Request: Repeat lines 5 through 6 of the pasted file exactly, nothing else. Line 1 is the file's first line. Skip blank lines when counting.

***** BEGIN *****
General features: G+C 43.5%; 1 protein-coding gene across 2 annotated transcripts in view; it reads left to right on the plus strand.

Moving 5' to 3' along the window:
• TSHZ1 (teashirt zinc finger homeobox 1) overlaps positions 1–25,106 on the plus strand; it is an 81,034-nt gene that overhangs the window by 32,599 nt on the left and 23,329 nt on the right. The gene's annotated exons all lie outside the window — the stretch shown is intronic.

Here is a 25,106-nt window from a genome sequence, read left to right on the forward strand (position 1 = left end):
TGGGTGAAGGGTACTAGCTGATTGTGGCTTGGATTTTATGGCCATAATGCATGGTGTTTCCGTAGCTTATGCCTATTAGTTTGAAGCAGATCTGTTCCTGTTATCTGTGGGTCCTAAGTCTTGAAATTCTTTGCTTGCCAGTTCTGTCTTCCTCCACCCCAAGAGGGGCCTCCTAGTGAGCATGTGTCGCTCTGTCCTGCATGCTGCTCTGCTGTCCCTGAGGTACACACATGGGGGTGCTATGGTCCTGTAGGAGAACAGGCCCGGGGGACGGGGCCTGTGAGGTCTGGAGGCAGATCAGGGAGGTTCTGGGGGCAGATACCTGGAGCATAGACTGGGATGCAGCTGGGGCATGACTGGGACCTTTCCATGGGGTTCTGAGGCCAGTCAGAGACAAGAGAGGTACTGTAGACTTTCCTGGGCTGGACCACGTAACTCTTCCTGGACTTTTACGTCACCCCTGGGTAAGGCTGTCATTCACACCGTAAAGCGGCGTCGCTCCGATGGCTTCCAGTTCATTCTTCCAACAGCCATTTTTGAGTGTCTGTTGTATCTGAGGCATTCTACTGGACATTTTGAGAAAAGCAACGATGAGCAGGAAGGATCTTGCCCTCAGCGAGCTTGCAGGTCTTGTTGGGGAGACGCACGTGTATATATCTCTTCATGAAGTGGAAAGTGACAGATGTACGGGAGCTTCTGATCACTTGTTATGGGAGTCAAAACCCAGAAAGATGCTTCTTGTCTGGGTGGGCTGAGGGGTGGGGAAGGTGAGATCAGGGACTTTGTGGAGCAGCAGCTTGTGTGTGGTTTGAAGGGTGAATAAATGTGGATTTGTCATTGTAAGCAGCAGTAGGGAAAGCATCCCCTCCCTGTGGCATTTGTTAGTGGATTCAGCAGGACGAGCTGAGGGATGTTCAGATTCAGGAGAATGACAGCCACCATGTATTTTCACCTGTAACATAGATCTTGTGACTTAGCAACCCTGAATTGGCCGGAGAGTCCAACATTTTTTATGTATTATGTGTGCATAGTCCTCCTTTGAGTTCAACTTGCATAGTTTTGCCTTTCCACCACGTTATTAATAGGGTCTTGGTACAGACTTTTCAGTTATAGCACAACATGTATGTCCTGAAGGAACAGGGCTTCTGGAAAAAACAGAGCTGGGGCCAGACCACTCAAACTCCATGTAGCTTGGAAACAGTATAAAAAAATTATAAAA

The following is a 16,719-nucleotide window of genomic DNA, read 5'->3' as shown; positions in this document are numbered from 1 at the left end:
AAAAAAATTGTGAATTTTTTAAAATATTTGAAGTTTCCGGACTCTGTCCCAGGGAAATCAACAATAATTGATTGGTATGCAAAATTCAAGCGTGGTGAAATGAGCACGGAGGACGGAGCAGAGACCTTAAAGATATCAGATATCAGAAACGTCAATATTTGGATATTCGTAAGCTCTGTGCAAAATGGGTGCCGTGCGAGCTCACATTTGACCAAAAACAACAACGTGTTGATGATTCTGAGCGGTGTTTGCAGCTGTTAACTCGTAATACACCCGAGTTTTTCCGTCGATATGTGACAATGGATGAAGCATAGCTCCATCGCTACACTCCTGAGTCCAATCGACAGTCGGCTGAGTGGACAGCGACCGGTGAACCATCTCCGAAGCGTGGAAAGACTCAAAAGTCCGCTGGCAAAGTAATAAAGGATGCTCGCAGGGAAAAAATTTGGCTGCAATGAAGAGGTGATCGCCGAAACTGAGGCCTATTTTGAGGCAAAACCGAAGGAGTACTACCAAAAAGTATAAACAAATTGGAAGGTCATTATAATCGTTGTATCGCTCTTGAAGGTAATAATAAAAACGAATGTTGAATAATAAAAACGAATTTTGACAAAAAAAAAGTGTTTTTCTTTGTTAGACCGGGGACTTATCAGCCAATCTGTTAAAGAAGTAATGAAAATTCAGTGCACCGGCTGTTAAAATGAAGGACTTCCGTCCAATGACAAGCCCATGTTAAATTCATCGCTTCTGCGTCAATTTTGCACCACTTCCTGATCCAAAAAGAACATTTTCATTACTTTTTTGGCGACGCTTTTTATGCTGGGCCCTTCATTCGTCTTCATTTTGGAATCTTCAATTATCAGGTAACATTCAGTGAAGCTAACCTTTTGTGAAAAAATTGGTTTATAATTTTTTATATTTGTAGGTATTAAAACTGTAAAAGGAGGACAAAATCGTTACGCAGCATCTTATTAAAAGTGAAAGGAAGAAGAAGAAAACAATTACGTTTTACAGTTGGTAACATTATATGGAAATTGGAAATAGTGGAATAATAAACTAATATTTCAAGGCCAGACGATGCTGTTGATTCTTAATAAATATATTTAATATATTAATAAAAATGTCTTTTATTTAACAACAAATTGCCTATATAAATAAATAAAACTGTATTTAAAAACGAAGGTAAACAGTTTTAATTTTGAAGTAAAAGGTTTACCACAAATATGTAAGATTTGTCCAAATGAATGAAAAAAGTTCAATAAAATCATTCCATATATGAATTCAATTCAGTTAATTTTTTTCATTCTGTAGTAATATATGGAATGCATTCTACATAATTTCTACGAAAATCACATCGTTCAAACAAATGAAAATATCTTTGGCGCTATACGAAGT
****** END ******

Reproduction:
TGGGTGAAGGGTACTAGCTGATTGTGGCTTGGATTTTATGGCCATAATGCATGGTGTTTCCGTAGCTTATGCCTATTAGTTTGAAGCAGATCTGTTCCTGTTATCTGTGGGTCCTAAGTCTTGAAATTCTTTGCTTGCCAGTTCTGTCTTCCTCCACCCCAAGAGGGGCCTCCTAGTGAGCATGTGTCGCTCTGTCCTGCATGCTGCTCTGCTGTCCCTGAGGTACACACATGGGGGTGCTATGGTCCTGTAGGAGAACAGGCCCGGGGGACGGGGCCTGTGAGGTCTGGAGGCAGATCAGGGAGGTTCTGGGGGCAGATACCTGGAGCATAGACTGGGATGCAGCTGGGGCATGACTGGGACCTTTCCATGGGGTTCTGAGGCCAGTCAGAGACAAGAGAGGTACTGTAGACTTTCCTGGGCTGGACCACGTAACTCTTCCTGGACTTTTACGTCACCCCTGGGTAAGGCTGTCATTCACACCGTAAAGCGGCGTCGCTCCGATGGCTTCCAGTTCATTCTTCCAACAGCCATTTTTGAGTGTCTGTTGTATCTGAGGCATTCTACTGGACATTTTGAGAAAAGCAACGATGAGCAGGAAGGATCTTGCCCTCAGCGAGCTTGCAGGTCTTGTTGGGGAGACGCACGTGTATATATCTCTTCATGAAGTGGAAAGTGACAGATGTACGGGAGCTTCTGATCACTTGTTATGGGAGTCAAAACCCAGAAAGATGCTTCTTGTCTGGGTGGGCTGAGGGGTGGGGAAGGTGAGATCAGGGACTTTGTGGAGCAGCAGCTTGTGTGTGGTTTGAAGGGTGAATAAATGTGGATTTGTCATTGTAAGCAGCAGTAGGGAAAGCATCCCCTCCCTGTGGCATTTGTTAGTGGATTCAGCAGGACGAGCTGAGGGATGTTCAGATTCAGGAGAATGACAGCCACCATGTATTTTCACCTGTAACATAGATCTTGTGACTTAGCAACCCTGAATTGGCCGGAGAGTCCAACATTTTTTATGTATTATGTGTGCATAGTCCTCCTTTGAGTTCAACTTGCATAGTTTTGCCTTTCCACCACGTTATTAATAGGGTCTTGGTACAGACTTTTCAGTTATAGCACAACATGTATGTCCTGAAGGAACAGGGCTTCTGGAAAAAACAGAGCTGGGGCCAGACCACTCAAACTCCATGTAGCTTGGAAACAGTATAAAAAAATTATAAAA

The following is a 16,719-nucleotide window of genomic DNA, read 5'->3' as shown; positions in this document are numbered from 1 at the left end: